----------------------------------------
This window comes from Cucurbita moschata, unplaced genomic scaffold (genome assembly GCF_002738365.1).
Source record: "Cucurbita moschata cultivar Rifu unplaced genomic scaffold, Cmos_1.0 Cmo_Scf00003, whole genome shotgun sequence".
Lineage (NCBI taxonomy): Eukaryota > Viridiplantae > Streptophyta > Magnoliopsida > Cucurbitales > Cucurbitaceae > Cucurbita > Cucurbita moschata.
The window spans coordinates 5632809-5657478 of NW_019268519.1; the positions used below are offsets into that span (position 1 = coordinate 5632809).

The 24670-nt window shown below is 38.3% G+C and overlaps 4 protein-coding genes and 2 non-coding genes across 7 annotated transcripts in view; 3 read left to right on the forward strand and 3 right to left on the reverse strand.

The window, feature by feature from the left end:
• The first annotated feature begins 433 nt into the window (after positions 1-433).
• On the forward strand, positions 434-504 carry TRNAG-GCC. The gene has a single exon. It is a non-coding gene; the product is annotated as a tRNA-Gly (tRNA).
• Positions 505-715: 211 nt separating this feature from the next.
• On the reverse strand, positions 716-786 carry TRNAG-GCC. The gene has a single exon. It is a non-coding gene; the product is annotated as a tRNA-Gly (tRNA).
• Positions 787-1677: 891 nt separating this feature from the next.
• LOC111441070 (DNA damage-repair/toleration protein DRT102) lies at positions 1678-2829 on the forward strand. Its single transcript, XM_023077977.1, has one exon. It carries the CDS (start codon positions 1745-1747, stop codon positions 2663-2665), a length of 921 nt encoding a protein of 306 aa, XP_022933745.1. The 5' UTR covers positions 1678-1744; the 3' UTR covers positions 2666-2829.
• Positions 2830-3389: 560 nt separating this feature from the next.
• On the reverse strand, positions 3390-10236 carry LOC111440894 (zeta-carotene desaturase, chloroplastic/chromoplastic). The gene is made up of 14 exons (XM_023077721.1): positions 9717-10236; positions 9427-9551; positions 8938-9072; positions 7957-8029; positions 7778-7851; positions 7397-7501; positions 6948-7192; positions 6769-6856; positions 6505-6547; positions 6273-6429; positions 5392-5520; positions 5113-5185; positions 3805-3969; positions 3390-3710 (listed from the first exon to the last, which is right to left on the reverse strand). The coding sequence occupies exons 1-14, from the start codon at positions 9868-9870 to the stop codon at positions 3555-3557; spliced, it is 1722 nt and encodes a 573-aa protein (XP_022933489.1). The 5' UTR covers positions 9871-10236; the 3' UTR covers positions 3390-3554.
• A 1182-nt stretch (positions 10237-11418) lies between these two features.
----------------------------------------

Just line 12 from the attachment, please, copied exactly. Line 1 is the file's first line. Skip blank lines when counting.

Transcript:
• LOC111441070 (DNA damage-repair/toleration protein DRT102) lies at positions 1678-2829 on the forward strand. Its single transcript, XM_023077977.1, has one exon. It carries the CDS (start codon positions 1745-1747, stop codon positions 2663-2665), a length of 921 nt encoding a protein of 306 aa, XP_022933745.1. The 5' UTR covers positions 1678-1744; the 3' UTR covers positions 2666-2829.